THE manager of a youth and community group in Henley has spoken of her disappointment at losing the contract
THE manager of a youth and community group in Henley has spoken of her disappointment at losing the contract to run two children’s centres.
Nomad will no longer operate the Rainbow centres at the d:two centre in Market Place, Henley, and Chiltern Edge School in Sonning Common.
The centres, which help needy families and children from birth to age five, will be run by Action for Children, a national charity, from April 1 after Oxfordshire County Council put the contract out to tender.
Sue Prior, who has worked for Nomad for more than a decade, said she was “extremely disappointed”.
Speaking at a meeting of the town council’s finance, strategy and management committee, she said: “We started the work from scratch and developed it and now it feels that it has been taken away from us.
“The local knowledge that we have and built up over the years is lost. People like myself and other members of staff have been there a long time — there is the added value.
“In Henley we have families who have got issues that don’t go away when the children become six. They need ongoing support in the local community and in Nomad we can provide it.”
Mrs Prior said that Ofsted inspections had made Nomad’s work more bureaucratic. “They draw up a list that every children’s centre has to take on board so every week there are new things that we should be doing, another policy or other,” she said.
“For a small organisation such as ours that can be very difficult to maintain and manage. In a sense it will be a bit of a relief to not have these sorts of pressures and be released to do other things.”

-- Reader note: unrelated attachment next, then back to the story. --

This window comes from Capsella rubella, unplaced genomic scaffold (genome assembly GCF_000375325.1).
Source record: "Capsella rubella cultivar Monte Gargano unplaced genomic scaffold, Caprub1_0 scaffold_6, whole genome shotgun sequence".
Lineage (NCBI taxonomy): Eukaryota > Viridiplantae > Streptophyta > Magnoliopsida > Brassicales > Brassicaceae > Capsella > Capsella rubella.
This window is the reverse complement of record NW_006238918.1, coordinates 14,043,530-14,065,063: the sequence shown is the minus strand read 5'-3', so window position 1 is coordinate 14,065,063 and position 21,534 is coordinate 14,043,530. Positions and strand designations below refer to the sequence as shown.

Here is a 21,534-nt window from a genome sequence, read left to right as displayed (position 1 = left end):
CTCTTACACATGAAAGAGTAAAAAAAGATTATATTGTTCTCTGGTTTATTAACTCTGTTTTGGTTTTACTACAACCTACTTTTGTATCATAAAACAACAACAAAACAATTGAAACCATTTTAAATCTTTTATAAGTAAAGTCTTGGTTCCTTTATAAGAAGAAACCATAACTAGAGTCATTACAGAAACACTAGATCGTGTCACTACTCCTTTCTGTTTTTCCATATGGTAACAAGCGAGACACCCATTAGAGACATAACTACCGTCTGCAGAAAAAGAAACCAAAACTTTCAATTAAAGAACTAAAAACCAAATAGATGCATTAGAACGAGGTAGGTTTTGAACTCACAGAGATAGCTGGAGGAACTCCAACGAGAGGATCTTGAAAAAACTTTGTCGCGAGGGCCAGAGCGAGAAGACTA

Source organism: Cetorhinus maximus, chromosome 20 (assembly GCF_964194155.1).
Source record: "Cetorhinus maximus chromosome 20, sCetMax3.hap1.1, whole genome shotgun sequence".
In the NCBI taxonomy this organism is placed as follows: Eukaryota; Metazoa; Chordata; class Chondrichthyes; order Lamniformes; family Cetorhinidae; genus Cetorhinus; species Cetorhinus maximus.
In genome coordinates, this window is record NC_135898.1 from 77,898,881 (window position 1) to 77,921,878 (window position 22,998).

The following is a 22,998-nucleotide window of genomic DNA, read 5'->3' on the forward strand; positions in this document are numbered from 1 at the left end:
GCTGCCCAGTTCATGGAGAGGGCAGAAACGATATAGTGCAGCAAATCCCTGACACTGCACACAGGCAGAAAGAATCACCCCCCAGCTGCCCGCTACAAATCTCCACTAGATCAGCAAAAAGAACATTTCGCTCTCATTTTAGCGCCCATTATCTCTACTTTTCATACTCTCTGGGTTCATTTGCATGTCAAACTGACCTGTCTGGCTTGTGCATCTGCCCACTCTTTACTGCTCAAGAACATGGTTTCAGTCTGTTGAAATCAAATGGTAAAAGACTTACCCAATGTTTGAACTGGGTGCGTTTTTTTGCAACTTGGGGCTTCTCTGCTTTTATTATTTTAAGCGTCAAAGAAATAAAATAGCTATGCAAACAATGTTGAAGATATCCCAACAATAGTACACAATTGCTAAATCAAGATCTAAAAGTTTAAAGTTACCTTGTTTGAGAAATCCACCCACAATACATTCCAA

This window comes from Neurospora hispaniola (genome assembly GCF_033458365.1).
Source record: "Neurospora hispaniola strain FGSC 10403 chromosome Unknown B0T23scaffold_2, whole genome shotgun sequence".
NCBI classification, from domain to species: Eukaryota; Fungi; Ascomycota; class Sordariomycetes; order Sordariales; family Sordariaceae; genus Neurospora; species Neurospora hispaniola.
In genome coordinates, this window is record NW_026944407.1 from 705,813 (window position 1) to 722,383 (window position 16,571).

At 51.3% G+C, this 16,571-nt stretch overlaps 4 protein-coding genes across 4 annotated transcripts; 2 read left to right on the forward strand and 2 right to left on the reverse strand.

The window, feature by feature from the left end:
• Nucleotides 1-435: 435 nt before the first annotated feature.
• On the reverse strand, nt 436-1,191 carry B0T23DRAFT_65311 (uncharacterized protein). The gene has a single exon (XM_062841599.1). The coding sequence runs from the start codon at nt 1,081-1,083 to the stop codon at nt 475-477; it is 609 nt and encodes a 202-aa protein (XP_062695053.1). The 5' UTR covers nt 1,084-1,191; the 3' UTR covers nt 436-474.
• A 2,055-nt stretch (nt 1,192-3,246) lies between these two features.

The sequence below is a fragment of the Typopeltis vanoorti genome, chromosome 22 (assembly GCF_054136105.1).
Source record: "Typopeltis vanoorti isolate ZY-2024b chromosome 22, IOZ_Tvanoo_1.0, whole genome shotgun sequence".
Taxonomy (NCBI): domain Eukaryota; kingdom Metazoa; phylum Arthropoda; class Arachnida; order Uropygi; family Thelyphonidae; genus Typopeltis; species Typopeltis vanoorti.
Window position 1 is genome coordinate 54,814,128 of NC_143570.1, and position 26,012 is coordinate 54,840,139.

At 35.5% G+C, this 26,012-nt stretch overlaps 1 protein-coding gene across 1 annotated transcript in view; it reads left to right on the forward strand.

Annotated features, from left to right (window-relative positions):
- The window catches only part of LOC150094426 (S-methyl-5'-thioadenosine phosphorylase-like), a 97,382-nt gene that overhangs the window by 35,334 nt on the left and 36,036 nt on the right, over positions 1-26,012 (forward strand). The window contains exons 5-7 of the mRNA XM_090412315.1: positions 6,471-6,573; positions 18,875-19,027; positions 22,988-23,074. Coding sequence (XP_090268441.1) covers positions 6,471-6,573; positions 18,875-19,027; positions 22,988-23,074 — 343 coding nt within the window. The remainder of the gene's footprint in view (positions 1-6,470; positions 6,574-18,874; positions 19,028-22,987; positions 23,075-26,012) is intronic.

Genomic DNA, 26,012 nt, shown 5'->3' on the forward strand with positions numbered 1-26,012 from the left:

Nomad was founded in Henley in 1996 and has grown from detached youth work to embracing whole families.
Over the last year it has made more than 4,200 “interventions” with children, young people and parents.
Mrs Prior said: “We work with young people struggling in school, inhibiting antisocial behaviour. Sometimes there is drugs and alcohol abuse, sometimes anger and communication issues. There are all sorts of issues that cause people to get into trouble.”
Nomad has received annual grants from the town council, ranging from £13,000 to £5,000 last year.
Mrs Prior, who was awarded a town medal earlier this year for her volunteer work, told the committee: “We have been immensely grateful for your support over the years. We would like to ask if there is any possibility that you could increase it.
“Our heart is in the community of Henley and we want to make a difference and to be able to do that more and more.”
Councillor Jeni Wood replied: “It is very important that you are there and I would like to give you every spare penny.
“I had the privilege of opening the children’s centre. I remember the excitement of everybody there. The centre is absolutely fantastic. The parents are so grateful for the work that you have done.”
She was “cross” with the county council for awarding the contract to a national charity instead of “Henley people looking after Henley people”.
“People have worked their socks off to get it going and make it a success and suddenly the carpet has been pulled from underneath their feet,” said Cllr Wood.
Town and county councillor David Nimmo Smith said the county council had to be careful with its spending.
The service would still be provided but it was important for the families that there was a “seamless transfer” from Nomad to Action for Children, he said.
The committee agreed to set aside £10,000 in next year’s budget that could be used as a grant for Nomad.
Action for Children, which has an annual turnover of about £184million, will become responsible for 14 of the 15 voluntary sector-run centres in Oxfordshire on a two-year contract.
A county council spokesman said: “The successful bidder was chosen because they demonstrated as part of the tendering process that they could deliver the best quality service and were best equipped in terms of having the capacity to deliver.”